Behind the Moving Stories: on the Refugee crisis and xenophobia

3 minutes to read
Column
Han Dou
14/08/2017

Almost a year and a half has passed since the haunting image of Alan Kurdi, a Syrian boy lying drowned on a Turkish beach, was published and shared more than 20 million times on social media. Although it seems the public attention has shifted from the refugee crisis to other hot topics in society, the story is far from over. In retrospect, this story of the so-called worst humanitarian crisis in history has a dark theme of fear and intolerance.

The UN human rights chief attacked Europe's 'chilling indifference’ to refugees. Zeid Ra'ad al-Hussein, the UN High Commissioner for Human Rights, said that although “heroic efforts” are underway to save lives in the Mediterranean, governments are turning their backs on those who survive the treacherous journey:. “I am particularly disturbed by lurid public narratives which appear deliberately aimed at stirring up public fear and panic, by depicting these vulnerable people as criminal invading hordes.” This takes us back to the moment when David Cameron used words such as a “swarm” and “bunch of” to describe migrants in public speech.

In mainstream media reports, asylum seekers were constantly presented as a seemingly endless tide of people who will steal jobs, become a burden on the state and ultimately threaten the native way of life.

This is understandable when politicians seek to get free publicity by using obviously derogatory words. However, they couldn’t achieve their intentions without the help of the media. As agenda-setting theories pointed out, politicians can promote their policy through the agenda-setting of mass media (McCombs & Shaw, 1993). The question is: do the media have to follow their rhetoric even when they concede to racism and xenophobia? 

From an ethical perspective, the media should not just report whatever politicians say, but take the responsibility to select their own story. The problem with media reports about refugees is that they tend to provide an over-simplistic presentation of the asylum seekers. They lump them together and asylum seekers’ personal stories were seldom told. In addition, in mainstream media reports, asylum seekers were constantly presented as a seemingly endless tide of people who will steal jobs, become a burden on the state and ultimately threaten the native way of life (EJN, 2015). As scholars have demonstrated decades ago, story details shape people’s judgment about the matters under consideration, especially those issues remote from their personal experiences and concerns (McCombs & Shaw, 1993). Such portrayal in main-stream media can incorrectly and unfairly put groups of asylum seekers in a negative light.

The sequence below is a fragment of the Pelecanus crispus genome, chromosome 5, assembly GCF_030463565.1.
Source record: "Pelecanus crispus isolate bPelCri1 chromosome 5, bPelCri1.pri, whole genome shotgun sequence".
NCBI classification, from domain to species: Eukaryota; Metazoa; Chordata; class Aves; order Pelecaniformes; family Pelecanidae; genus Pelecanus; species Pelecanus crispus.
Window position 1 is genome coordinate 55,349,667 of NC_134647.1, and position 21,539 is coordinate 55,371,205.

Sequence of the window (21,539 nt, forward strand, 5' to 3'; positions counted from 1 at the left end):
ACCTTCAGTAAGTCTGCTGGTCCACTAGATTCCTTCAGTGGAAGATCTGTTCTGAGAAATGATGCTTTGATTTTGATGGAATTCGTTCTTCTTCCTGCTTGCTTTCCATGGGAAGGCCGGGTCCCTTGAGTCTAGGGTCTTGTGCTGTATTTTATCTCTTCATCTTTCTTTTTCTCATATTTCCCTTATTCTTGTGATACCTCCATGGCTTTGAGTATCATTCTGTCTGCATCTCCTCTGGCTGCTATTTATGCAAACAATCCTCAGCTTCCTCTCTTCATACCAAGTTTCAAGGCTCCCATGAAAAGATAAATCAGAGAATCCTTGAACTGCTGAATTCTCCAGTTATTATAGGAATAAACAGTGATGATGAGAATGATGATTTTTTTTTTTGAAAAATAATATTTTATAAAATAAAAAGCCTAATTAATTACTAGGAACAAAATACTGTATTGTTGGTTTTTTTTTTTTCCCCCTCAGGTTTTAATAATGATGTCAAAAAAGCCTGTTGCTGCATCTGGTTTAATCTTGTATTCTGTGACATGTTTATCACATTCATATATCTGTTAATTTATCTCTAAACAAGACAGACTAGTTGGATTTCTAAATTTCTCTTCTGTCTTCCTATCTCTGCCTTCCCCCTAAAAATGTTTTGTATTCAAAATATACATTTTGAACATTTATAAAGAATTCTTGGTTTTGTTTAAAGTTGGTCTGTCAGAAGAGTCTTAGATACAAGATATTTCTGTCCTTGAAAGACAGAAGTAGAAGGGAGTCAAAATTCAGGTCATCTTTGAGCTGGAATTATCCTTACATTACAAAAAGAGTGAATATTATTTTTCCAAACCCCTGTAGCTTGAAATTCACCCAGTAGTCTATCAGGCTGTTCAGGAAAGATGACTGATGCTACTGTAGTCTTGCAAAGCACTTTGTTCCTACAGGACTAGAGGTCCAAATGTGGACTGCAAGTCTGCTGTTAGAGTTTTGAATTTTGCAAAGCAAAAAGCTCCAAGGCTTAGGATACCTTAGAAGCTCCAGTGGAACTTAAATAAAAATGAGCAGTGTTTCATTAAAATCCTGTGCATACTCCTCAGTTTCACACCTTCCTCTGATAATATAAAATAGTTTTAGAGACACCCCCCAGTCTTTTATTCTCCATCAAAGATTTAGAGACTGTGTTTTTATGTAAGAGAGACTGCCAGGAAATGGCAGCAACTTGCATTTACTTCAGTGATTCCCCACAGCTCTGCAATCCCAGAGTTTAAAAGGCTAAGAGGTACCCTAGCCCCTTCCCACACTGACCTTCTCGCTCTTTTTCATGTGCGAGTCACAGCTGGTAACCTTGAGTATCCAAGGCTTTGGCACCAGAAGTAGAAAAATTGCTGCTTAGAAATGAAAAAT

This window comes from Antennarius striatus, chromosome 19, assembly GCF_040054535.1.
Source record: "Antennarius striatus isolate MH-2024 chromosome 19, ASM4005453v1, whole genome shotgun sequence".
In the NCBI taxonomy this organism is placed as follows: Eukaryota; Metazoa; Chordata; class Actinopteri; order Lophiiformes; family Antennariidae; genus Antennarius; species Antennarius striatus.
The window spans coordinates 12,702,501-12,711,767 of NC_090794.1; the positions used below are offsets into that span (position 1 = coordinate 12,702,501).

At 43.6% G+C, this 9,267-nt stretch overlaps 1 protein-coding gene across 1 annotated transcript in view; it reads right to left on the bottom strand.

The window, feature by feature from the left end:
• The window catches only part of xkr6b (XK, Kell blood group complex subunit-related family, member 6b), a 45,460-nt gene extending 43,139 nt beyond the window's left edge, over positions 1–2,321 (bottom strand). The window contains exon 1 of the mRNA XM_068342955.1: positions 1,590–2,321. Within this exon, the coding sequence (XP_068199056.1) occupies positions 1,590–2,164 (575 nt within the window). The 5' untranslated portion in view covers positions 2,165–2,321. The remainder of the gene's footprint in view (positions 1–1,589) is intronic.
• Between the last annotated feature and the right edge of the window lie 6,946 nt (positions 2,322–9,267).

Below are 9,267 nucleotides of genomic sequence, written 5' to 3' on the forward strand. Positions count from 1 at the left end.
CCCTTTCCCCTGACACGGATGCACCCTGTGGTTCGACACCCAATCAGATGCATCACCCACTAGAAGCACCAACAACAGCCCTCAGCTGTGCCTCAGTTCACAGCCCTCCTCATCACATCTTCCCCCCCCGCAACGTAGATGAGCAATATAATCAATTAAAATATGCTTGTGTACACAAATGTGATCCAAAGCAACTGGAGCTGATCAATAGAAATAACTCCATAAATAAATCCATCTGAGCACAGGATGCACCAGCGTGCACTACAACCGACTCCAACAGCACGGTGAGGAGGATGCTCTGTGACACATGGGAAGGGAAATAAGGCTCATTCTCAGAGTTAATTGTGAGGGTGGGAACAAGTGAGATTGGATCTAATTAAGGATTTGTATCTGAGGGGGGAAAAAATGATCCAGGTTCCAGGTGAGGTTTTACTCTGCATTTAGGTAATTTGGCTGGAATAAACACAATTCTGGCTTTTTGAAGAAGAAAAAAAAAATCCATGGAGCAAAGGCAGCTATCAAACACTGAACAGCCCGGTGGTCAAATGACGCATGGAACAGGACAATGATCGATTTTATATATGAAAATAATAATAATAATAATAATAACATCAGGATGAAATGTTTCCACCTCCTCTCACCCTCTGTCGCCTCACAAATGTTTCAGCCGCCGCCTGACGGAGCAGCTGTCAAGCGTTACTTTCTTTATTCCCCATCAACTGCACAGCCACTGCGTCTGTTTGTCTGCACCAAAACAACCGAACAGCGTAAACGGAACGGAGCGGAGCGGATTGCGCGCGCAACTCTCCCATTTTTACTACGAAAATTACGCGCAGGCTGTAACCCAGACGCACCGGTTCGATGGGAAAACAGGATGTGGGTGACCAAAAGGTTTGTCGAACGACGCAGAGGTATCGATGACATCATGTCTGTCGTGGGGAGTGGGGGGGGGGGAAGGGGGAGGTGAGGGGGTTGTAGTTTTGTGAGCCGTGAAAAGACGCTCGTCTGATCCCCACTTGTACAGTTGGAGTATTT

What is also worthwhile to mention about the recent speech by the UN human rights chief is that he believed “many ordinary people in Europe have welcomed and supported migrants”. Is this indeed the case? Surveys show that three people out of ten are now opposed to any form of immigration, even from other EU countries (Cluskey, 2015). Take an example from a Dutch newspaper article, a local resident of Waalwijk states: “I am not against asylum-seekers, I just want to know how to prevent that they won't end up hanging around on the streets.”

Surveys show that three people out of ten are now opposed to any form of immigration, even from other EU countries.

With national governments pushing anti-refugee sentiments and media portrayals of the current EU refugee crisis, this sort of xenophobia towards asylum seekers is almost impossible to vanish into thin air. 

"The Photo of my dead son has changed nothing." This is the voice of the father of Alan Kurdi, accusing the world of turning its back on Syria. Did the picture of Alan Kurdi really change anything? It seems many Syrians continued to board boats and many borders remained closed. To put an end to such tragedies behind the stories of aslyum seekers, it takes more than animage gone viral. The world leaders need to sit down at the table and talk, for a start - how can we end the war in Syria? 

 

References

AD Nieuws (2015, September 18). Angst voor vluchtelingen groeit: 'Kan ik m'n rokje nog wel  aan?'

Cluskey, P. (2015, September 17). Attitudes harden among Dutch as ever more migrants arrive.  The Irish Times, The Hague.

Ethical Journalist Network (2015). Moving Stories

McCombs, M. E., & Shaw, D. L. (1993). The evolution of agenda‐setting research: twenty‐five years in the marketplace of ideas. Journal of communication, 43(2), 58-67.

Smith, J. B. (1998). Buyer–seller relationships: similarity, relationship management, and quality. Psychology & Marketing, 15(1), 3-21.